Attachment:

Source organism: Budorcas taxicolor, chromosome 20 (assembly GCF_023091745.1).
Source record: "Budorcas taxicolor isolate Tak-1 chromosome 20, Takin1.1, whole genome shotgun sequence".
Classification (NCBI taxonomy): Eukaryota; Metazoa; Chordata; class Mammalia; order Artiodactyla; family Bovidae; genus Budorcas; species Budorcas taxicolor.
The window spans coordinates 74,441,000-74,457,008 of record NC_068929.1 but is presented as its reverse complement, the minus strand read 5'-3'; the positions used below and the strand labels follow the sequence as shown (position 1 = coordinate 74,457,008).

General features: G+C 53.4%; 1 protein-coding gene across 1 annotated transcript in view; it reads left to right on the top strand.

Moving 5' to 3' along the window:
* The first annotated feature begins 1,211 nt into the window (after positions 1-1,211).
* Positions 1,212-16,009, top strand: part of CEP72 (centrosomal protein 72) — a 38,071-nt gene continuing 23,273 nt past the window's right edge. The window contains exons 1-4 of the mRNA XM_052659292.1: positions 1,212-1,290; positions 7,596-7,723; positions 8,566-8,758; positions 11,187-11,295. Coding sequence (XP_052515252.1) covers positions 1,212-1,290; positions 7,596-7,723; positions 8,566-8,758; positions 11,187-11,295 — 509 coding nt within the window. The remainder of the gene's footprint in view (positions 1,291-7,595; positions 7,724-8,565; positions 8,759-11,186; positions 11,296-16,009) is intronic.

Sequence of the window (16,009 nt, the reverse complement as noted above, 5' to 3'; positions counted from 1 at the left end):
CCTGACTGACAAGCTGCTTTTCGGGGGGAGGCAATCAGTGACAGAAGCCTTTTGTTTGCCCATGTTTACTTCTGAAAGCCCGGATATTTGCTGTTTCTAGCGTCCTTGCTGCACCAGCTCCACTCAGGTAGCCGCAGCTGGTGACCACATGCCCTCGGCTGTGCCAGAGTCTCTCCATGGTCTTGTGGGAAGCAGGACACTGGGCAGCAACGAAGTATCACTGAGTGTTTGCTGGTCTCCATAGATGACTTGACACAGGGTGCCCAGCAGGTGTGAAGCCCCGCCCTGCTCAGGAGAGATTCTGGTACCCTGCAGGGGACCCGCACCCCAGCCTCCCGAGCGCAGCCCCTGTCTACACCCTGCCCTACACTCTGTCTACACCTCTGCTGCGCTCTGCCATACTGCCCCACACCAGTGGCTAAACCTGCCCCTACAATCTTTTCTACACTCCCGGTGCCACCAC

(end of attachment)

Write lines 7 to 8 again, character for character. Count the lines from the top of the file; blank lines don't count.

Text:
* The first annotated feature begins 1,211 nt into the window (after positions 1-1,211).
* Positions 1,212-16,009, top strand: part of CEP72 (centrosomal protein 72) — a 38,071-nt gene continuing 23,273 nt past the window's right edge. The window contains exons 1-4 of the mRNA XM_052659292.1: positions 1,212-1,290; positions 7,596-7,723; positions 8,566-8,758; positions 11,187-11,295. Coding sequence (XP_052515252.1) covers positions 1,212-1,290; positions 7,596-7,723; positions 8,566-8,758; positions 11,187-11,295 — 509 coding nt within the window. The remainder of the gene's footprint in view (positions 1,291-7,595; positions 7,724-8,565; positions 8,759-11,186; positions 11,296-16,009) is intronic.